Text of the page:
Running

My First parkrun

I decided to finally check out the running craze that is parkrun and I was pleasantly surprised!

I first became aware of parkrun about 3 or 4 years ago.  Several people from our running club were starting to talk about their parkruns on Saturdays and posting their runs on Strava.  At the time, I wasn’t really interested for a few reasons: 1) I was usually busy doing other things on a Saturday, like riding my bike, 2) my training plan at the time didn’t account for a quicker run the day before my Sunday long run (see previous point about the bike), 3) I didn’t really understand the concept and didn’t put any effort to figuring, and 4) there wasn’t a parkrun close enough to my home to make me want to find out more.

A few years on, and more and more people are talking about parkrun.  If you are new to the concept, it’s pretty simple.  According to the parkrun website,

parkruns are free, weekly, timed events across the world, organised by local volunteers”.

Apparently, there are more than 1600 parkruns around the world in 20 countries.  Until looking the information up for this post, I had no idea it was so widespread!  The runs are all 5km long, although there are junior runs which are shorter.

A few weeks ago, a new parkrun was started near my normal morning run spot, upping both my convenience and interest.  Also, after some indecision on my current training goals, I settled on one more 10k run this year.  This means that I want more opportunities to increase my speed.  Enter parkrun.

I registered online a few days before and printed my barcode – a must if you want to enter a parkrun.  This morning, I grabbed my barcode and headed to the local run.  I was probably way to early, but I wasn’t entirely sure what to expect or what parking was going to be like.  Just before 8 am, I joined the crowd of people – about 150 – near the start line for the introductory remarks.  In addition, there were several people who were clearly volunteers as they were wearing bright orange high-vis vests with parkrun on the back.

Our run director for the day called our attention and started off by introducing herself.  She asked if there were any first timers, and when I and a few others raised our hands we received some applause.  She asked if there were any milestones – there were none – and if there was anyone visiting from other parkruns.  There were runners from other parkruns nearby, interstate and overseas!  I really felt that this welcome of newcomers and visitors made the event feel like an inclusive and welcoming community.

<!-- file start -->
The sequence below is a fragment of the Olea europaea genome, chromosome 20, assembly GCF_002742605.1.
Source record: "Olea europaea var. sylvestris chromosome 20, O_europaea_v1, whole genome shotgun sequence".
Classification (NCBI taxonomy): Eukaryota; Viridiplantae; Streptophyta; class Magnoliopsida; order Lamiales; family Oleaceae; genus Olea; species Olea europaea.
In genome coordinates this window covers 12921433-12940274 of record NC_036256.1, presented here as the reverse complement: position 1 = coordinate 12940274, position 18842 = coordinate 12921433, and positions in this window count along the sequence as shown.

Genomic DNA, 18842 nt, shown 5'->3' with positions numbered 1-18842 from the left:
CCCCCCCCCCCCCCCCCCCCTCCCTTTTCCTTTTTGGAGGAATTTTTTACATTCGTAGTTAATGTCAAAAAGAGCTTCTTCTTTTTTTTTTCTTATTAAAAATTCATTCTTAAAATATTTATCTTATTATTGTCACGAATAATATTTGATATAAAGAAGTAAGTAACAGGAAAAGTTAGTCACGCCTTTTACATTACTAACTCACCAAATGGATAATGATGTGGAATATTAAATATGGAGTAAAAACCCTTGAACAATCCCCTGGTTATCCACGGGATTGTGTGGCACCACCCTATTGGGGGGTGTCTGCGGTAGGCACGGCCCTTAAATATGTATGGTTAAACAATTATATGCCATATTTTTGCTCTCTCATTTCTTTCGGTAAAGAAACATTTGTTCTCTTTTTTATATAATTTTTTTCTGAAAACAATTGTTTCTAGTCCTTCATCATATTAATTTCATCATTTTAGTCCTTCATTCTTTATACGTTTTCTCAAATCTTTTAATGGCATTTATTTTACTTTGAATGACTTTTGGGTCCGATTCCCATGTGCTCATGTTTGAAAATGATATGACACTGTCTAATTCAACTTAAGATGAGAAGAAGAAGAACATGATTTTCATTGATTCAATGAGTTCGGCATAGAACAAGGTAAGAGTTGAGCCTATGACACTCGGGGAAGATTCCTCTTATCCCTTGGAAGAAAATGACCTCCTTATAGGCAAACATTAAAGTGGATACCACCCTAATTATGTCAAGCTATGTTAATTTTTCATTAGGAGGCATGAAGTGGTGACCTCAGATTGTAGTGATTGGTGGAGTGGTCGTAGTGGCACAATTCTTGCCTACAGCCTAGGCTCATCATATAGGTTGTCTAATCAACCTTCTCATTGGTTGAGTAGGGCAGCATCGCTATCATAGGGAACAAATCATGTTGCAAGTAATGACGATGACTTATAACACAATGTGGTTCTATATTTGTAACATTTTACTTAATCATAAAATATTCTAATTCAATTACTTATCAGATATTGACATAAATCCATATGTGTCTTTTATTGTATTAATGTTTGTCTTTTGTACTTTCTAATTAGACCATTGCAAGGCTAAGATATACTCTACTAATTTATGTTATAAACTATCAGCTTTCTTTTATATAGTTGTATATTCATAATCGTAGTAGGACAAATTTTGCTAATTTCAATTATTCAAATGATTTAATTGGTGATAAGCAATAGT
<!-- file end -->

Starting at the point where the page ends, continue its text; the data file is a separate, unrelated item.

After the introductions and housekeeping, we made our way to the start line and were off.  It was great to have so many people running around me, and it gave me more motivation to run faster (as well as some people to try and beat).  I managed to finish my 5k faster than I had expected.  When you cross the finish line, you are given a barcode which marks your place.  You then take your personal barcode and your finishing barcode to the volunteers who scan both.  A few hours later, the results are posted online and you receive an email with your personal time and place details.  It’s very efficient, especially given how simple the concept really is.

I love running and the fact that basically anyone can do it, and I always try to encourage others to give it a go.  It really seemed to me that parkrun has embraced this idea as well.  The beauty of the event is in its welcoming atmosphere and the fact that it is free.  This lowers the barriers to entry that some people might normally perceive.  There were experienced runners, beginner runners, walkers, families, parents pushing prams, and runners with dogs all taking part in the event.

The fact that all parkruns are 5km timed events also means that you can benchmark yourself against other runners worldwide.  Also, if you are the kind of person who gets really nervous at the start of a race, it is a great way to practice starting in a crowd and working through those jitters.

I have heard the argument that parkruns have eroded participation in the larger, more traditional paid runs.  This does have an effect on the traditional runs’ ability to operate with road closures, insurances, and the medals they hand out.  However, I have no doubt that parkrun has also increased participation in running events, and gotten more people to get outside, enjoy their local park and be active – that has to be a good thing.

Have you done parkrun?  What do you think about the concept?

 

Leave a Reply

Fill in your details below or click an icon to log in:

WordPress.com Logo

You are commenting using your WordPress.com account. Log Out /  Change )

Google photo

You are commenting using your Google account. Log Out /  Change )

Twitter picture

You are commenting using your Twitter account. Log Out /  Change )

Facebook photo

You are commenting using your Facebook account. Log Out /  Change )

Connecting to %s

This site uses Akismet to reduce spam. Learn how your comment data is processed.